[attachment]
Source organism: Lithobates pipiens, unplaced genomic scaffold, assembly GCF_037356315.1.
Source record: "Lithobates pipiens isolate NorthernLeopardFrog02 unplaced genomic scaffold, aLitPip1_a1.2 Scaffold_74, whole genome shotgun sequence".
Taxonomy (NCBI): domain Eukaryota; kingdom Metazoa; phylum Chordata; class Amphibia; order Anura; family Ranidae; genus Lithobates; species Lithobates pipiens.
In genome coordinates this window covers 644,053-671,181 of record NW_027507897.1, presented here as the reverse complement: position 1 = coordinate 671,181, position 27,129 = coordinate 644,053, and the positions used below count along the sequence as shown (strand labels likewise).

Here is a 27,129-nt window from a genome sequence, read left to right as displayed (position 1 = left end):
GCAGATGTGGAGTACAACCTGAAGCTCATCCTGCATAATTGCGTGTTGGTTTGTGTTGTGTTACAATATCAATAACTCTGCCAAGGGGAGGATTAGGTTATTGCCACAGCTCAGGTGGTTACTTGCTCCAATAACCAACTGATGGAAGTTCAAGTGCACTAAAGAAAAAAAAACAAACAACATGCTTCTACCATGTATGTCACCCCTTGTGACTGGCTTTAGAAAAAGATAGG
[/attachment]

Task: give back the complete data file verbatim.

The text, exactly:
Source organism: Lithobates pipiens, unplaced genomic scaffold, assembly GCF_037356315.1.
Source record: "Lithobates pipiens isolate NorthernLeopardFrog02 unplaced genomic scaffold, aLitPip1_a1.2 Scaffold_74, whole genome shotgun sequence".
Taxonomy (NCBI): domain Eukaryota; kingdom Metazoa; phylum Chordata; class Amphibia; order Anura; family Ranidae; genus Lithobates; species Lithobates pipiens.
In genome coordinates this window covers 644,053-671,181 of record NW_027507897.1, presented here as the reverse complement: position 1 = coordinate 671,181, position 27,129 = coordinate 644,053, and the positions used below count along the sequence as shown (strand labels likewise).

Here is a 27,129-nt window from a genome sequence, read left to right as displayed (position 1 = left end):
GCAGATGTGGAGTACAACCTGAAGCTCATCCTGCATAATTGCGTGTTGGTTTGTGTTGTGTTACAATATCAATAACTCTGCCAAGGGGAGGATTAGGTTATTGCCACAGCTCAGGTGGTTACTTGCTCCAATAACCAACTGATGGAAGTTCAAGTGCACTAAAGAAAAAAAAACAAACAACATGCTTCTACCATGTATGTCACCCCTTGTGACTGGCTTTAGAAAAAGATAGG